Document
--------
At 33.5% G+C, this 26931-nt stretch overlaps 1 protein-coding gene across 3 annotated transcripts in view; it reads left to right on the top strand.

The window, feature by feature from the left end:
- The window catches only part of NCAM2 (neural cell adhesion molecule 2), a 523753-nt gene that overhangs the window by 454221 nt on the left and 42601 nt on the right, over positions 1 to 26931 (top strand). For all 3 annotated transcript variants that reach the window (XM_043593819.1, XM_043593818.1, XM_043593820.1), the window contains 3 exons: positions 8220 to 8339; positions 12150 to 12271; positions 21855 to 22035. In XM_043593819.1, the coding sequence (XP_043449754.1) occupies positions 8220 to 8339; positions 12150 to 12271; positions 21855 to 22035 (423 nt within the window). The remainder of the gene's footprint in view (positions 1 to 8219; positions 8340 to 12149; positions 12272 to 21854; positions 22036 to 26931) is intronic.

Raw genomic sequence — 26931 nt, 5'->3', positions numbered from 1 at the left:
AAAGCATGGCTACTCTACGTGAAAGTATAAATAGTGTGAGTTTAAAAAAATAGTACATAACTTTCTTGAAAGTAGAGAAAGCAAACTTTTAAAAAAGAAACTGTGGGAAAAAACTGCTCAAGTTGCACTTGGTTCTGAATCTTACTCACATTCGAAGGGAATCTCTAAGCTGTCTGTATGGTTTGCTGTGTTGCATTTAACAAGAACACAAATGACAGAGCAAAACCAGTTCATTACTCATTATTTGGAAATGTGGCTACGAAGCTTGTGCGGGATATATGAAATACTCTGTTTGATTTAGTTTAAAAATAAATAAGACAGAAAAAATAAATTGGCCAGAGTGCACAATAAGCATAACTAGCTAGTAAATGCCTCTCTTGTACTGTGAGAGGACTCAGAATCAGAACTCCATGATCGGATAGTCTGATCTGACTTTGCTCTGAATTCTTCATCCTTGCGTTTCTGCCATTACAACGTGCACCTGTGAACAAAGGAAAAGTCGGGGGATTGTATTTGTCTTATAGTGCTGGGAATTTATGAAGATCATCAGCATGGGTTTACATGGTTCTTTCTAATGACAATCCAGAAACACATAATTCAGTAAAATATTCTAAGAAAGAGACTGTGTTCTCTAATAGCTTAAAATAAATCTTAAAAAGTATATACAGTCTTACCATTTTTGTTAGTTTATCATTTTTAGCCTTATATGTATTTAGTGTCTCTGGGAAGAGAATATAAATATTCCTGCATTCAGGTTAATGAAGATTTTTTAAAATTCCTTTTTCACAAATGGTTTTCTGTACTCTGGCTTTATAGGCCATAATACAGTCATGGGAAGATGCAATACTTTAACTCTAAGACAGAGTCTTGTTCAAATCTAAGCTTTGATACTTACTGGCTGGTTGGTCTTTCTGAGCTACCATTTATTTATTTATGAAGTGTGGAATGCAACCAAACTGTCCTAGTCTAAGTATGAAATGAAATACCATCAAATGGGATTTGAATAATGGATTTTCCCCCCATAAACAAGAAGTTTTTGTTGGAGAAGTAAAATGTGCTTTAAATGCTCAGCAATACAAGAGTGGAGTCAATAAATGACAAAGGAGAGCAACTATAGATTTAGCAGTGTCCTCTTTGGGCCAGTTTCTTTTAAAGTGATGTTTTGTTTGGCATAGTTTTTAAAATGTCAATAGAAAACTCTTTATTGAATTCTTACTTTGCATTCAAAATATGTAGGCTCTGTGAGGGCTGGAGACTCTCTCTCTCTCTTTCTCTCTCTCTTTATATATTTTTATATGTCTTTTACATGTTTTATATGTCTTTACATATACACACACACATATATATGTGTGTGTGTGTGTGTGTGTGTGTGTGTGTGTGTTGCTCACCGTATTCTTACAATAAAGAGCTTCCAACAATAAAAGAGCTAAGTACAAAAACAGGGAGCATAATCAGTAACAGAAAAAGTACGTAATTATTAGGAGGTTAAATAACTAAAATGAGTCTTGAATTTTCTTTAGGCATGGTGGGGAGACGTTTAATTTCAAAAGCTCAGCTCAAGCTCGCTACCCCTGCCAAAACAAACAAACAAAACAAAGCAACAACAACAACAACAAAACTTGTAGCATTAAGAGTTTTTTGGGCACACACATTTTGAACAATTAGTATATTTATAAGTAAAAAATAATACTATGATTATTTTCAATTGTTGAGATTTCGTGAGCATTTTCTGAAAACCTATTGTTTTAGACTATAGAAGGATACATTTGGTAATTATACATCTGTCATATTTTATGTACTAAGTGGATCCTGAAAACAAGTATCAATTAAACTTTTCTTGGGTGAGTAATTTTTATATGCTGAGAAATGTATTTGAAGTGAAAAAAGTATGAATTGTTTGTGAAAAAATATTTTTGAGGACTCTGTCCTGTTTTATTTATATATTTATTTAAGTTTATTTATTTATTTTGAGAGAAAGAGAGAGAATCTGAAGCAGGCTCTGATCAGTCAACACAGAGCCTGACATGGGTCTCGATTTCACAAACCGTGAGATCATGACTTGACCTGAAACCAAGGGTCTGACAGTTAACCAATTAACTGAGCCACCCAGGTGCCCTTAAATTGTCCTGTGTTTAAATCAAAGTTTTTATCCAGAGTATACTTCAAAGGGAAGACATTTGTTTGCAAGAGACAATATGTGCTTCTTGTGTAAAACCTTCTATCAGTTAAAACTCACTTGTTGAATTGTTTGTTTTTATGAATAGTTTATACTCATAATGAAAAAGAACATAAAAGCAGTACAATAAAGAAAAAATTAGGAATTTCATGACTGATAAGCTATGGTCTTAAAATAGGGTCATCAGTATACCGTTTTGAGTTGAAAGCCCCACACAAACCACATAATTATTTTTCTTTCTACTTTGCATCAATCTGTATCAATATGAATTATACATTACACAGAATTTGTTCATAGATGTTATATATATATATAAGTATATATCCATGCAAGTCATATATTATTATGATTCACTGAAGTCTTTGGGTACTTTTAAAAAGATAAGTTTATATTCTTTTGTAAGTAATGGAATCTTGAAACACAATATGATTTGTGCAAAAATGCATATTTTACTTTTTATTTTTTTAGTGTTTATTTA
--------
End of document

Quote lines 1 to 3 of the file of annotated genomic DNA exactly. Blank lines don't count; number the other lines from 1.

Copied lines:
At 33.5% G+C, this 26931-nt stretch overlaps 1 protein-coding gene across 3 annotated transcripts in view; it reads left to right on the top strand.

The window, feature by feature from the left end:
- The window catches only part of NCAM2 (neural cell adhesion molecule 2), a 523753-nt gene that overhangs the window by 454221 nt on the left and 42601 nt on the right, over positions 1 to 26931 (top strand). For all 3 annotated transcript variants that reach the window (XM_043593819.1, XM_043593818.1, XM_043593820.1), the window contains 3 exons: positions 8220 to 8339; positions 12150 to 12271; positions 21855 to 22035. In XM_043593819.1, the coding sequence (XP_043449754.1) occupies positions 8220 to 8339; positions 12150 to 12271; positions 21855 to 22035 (423 nt within the window). The remainder of the gene's footprint in view (positions 1 to 8219; positions 8340 to 12149; positions 12272 to 21854; positions 22036 to 26931) is intronic.